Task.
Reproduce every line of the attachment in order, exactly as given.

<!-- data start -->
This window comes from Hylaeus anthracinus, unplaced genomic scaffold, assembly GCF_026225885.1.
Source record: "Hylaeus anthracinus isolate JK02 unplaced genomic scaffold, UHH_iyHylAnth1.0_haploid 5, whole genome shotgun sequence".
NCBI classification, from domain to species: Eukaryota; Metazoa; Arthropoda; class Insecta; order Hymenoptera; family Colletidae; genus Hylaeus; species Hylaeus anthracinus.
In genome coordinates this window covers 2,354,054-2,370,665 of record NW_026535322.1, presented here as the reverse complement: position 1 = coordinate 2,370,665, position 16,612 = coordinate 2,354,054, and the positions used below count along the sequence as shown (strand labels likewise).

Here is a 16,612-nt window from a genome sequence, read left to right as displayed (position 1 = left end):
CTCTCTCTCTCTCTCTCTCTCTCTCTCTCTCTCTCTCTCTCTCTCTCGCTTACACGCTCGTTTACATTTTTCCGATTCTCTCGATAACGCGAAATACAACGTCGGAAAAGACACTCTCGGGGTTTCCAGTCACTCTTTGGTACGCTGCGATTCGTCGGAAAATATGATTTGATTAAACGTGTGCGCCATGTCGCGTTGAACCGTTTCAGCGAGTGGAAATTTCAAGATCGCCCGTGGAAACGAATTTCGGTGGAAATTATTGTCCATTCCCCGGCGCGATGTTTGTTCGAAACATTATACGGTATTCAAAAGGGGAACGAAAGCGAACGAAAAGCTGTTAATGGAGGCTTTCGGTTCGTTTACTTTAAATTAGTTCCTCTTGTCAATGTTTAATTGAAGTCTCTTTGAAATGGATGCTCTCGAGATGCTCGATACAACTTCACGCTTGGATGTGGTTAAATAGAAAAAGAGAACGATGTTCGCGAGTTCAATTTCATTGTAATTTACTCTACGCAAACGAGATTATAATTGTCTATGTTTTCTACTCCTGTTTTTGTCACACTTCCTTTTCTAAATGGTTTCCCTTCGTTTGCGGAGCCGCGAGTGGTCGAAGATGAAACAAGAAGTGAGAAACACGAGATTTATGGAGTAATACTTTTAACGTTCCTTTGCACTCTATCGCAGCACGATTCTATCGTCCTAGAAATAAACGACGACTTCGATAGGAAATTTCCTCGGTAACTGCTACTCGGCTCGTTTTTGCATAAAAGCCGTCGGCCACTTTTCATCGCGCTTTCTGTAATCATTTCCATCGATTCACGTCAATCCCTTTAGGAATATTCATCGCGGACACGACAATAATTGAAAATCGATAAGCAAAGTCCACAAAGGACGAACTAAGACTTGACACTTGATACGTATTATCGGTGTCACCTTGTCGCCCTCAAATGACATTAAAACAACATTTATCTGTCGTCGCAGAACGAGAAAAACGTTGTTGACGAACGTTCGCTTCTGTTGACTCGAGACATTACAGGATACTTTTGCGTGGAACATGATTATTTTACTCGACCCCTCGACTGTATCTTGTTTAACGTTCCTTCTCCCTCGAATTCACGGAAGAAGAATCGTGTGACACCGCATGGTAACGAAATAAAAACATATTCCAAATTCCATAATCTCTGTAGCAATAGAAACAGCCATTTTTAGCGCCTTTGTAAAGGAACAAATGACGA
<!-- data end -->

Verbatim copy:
This window comes from Hylaeus anthracinus, unplaced genomic scaffold, assembly GCF_026225885.1.
Source record: "Hylaeus anthracinus isolate JK02 unplaced genomic scaffold, UHH_iyHylAnth1.0_haploid 5, whole genome shotgun sequence".
NCBI classification, from domain to species: Eukaryota; Metazoa; Arthropoda; class Insecta; order Hymenoptera; family Colletidae; genus Hylaeus; species Hylaeus anthracinus.
In genome coordinates this window covers 2,354,054-2,370,665 of record NW_026535322.1, presented here as the reverse complement: position 1 = coordinate 2,370,665, position 16,612 = coordinate 2,354,054, and the positions used below count along the sequence as shown (strand labels likewise).

Here is a 16,612-nt window from a genome sequence, read left to right as displayed (position 1 = left end):
CTCTCTCTCTCTCTCTCTCTCTCTCTCTCTCTCTCTCTCTCTCTCTCGCTTACACGCTCGTTTACATTTTTCCGATTCTCTCGATAACGCGAAATACAACGTCGGAAAAGACACTCTCGGGGTTTCCAGTCACTCTTTGGTACGCTGCGATTCGTCGGAAAATATGATTTGATTAAACGTGTGCGCCATGTCGCGTTGAACCGTTTCAGCGAGTGGAAATTTCAAGATCGCCCGTGGAAACGAATTTCGGTGGAAATTATTGTCCATTCCCCGGCGCGATGTTTGTTCGAAACATTATACGGTATTCAAAAGGGGAACGAAAGCGAACGAAAAGCTGTTAATGGAGGCTTTCGGTTCGTTTACTTTAAATTAGTTCCTCTTGTCAATGTTTAATTGAAGTCTCTTTGAAATGGATGCTCTCGAGATGCTCGATACAACTTCACGCTTGGATGTGGTTAAATAGAAAAAGAGAACGATGTTCGCGAGTTCAATTTCATTGTAATTTACTCTACGCAAACGAGATTATAATTGTCTATGTTTTCTACTCCTGTTTTTGTCACACTTCCTTTTCTAAATGGTTTCCCTTCGTTTGCGGAGCCGCGAGTGGTCGAAGATGAAACAAGAAGTGAGAAACACGAGATTTATGGAGTAATACTTTTAACGTTCCTTTGCACTCTATCGCAGCACGATTCTATCGTCCTAGAAATAAACGACGACTTCGATAGGAAATTTCCTCGGTAACTGCTACTCGGCTCGTTTTTGCATAAAAGCCGTCGGCCACTTTTCATCGCGCTTTCTGTAATCATTTCCATCGATTCACGTCAATCCCTTTAGGAATATTCATCGCGGACACGACAATAATTGAAAATCGATAAGCAAAGTCCACAAAGGACGAACTAAGACTTGACACTTGATACGTATTATCGGTGTCACCTTGTCGCCCTCAAATGACATTAAAACAACATTTATCTGTCGTCGCAGAACGAGAAAAACGTTGTTGACGAACGTTCGCTTCTGTTGACTCGAGACATTACAGGATACTTTTGCGTGGAACATGATTATTTTACTCGACCCCTCGACTGTATCTTGTTTAACGTTCCTTCTCCCTCGAATTCACGGAAGAAGAATCGTGTGACACCGCATGGTAACGAAATAAAAACATATTCCAAATTCCATAATCTCTGTAGCAATAGAAACAGCCATTTTTAGCGCCTTTGTAAAGGAACAAATGACGA